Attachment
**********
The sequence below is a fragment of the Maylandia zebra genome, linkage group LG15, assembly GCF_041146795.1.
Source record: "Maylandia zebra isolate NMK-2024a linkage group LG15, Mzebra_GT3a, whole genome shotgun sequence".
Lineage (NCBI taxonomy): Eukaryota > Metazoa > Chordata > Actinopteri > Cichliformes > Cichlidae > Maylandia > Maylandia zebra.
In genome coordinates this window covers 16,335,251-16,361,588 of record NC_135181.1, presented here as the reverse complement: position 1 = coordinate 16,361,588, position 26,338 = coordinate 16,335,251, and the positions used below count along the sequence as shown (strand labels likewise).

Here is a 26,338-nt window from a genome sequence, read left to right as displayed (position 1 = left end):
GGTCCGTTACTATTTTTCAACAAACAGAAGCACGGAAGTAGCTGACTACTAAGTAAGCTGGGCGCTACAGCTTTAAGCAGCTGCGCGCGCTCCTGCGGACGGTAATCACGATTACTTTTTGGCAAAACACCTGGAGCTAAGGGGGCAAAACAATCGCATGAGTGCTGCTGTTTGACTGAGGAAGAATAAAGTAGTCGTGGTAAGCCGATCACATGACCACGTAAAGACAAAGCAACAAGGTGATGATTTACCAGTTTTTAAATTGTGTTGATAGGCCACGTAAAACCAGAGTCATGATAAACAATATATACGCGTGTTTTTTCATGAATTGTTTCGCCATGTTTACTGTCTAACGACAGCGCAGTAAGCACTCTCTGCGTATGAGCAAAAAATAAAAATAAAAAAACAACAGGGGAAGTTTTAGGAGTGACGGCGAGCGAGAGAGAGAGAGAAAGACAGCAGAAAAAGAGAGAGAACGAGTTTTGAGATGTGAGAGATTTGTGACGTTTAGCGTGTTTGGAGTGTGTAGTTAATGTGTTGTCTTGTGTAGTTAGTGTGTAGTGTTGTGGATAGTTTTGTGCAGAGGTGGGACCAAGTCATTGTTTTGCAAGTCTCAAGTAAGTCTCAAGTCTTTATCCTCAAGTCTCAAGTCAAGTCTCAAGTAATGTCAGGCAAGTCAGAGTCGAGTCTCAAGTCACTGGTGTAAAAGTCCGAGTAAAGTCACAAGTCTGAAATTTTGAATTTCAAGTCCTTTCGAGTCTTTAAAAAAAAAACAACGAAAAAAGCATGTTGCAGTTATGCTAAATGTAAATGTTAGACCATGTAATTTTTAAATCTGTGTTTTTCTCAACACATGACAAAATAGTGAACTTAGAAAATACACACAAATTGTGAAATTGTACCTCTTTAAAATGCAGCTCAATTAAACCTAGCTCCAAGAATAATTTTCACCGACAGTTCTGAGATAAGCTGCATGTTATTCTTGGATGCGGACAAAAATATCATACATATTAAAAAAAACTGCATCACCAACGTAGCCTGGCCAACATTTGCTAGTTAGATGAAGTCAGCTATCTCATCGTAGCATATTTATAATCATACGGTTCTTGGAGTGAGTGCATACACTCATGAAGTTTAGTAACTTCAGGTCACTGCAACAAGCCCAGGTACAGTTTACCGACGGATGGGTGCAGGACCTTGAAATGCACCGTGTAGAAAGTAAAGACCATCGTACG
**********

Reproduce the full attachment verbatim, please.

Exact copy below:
The sequence below is a fragment of the Maylandia zebra genome, linkage group LG15, assembly GCF_041146795.1.
Source record: "Maylandia zebra isolate NMK-2024a linkage group LG15, Mzebra_GT3a, whole genome shotgun sequence".
Lineage (NCBI taxonomy): Eukaryota > Metazoa > Chordata > Actinopteri > Cichliformes > Cichlidae > Maylandia > Maylandia zebra.
In genome coordinates this window covers 16,335,251-16,361,588 of record NC_135181.1, presented here as the reverse complement: position 1 = coordinate 16,361,588, position 26,338 = coordinate 16,335,251, and the positions used below count along the sequence as shown (strand labels likewise).

Here is a 26,338-nt window from a genome sequence, read left to right as displayed (position 1 = left end):
GGTCCGTTACTATTTTTCAACAAACAGAAGCACGGAAGTAGCTGACTACTAAGTAAGCTGGGCGCTACAGCTTTAAGCAGCTGCGCGCGCTCCTGCGGACGGTAATCACGATTACTTTTTGGCAAAACACCTGGAGCTAAGGGGGCAAAACAATCGCATGAGTGCTGCTGTTTGACTGAGGAAGAATAAAGTAGTCGTGGTAAGCCGATCACATGACCACGTAAAGACAAAGCAACAAGGTGATGATTTACCAGTTTTTAAATTGTGTTGATAGGCCACGTAAAACCAGAGTCATGATAAACAATATATACGCGTGTTTTTTCATGAATTGTTTCGCCATGTTTACTGTCTAACGACAGCGCAGTAAGCACTCTCTGCGTATGAGCAAAAAATAAAAATAAAAAAACAACAGGGGAAGTTTTAGGAGTGACGGCGAGCGAGAGAGAGAGAGAAAGACAGCAGAAAAAGAGAGAGAACGAGTTTTGAGATGTGAGAGATTTGTGACGTTTAGCGTGTTTGGAGTGTGTAGTTAATGTGTTGTCTTGTGTAGTTAGTGTGTAGTGTTGTGGATAGTTTTGTGCAGAGGTGGGACCAAGTCATTGTTTTGCAAGTCTCAAGTAAGTCTCAAGTCTTTATCCTCAAGTCTCAAGTCAAGTCTCAAGTAATGTCAGGCAAGTCAGAGTCGAGTCTCAAGTCACTGGTGTAAAAGTCCGAGTAAAGTCACAAGTCTGAAATTTTGAATTTCAAGTCCTTTCGAGTCTTTAAAAAAAAAACAACGAAAAAAGCATGTTGCAGTTATGCTAAATGTAAATGTTAGACCATGTAATTTTTAAATCTGTGTTTTTCTCAACACATGACAAAATAGTGAACTTAGAAAATACACACAAATTGTGAAATTGTACCTCTTTAAAATGCAGCTCAATTAAACCTAGCTCCAAGAATAATTTTCACCGACAGTTCTGAGATAAGCTGCATGTTATTCTTGGATGCGGACAAAAATATCATACATATTAAAAAAAACTGCATCACCAACGTAGCCTGGCCAACATTTGCTAGTTAGATGAAGTCAGCTATCTCATCGTAGCATATTTATAATCATACGGTTCTTGGAGTGAGTGCATACACTCATGAAGTTTAGTAACTTCAGGTCACTGCAACAAGCCCAGGTACAGTTTACCGACGGATGGGTGCAGGACCTTGAAATGCACCGTGTAGAAAGTAAAGACCATCGTACG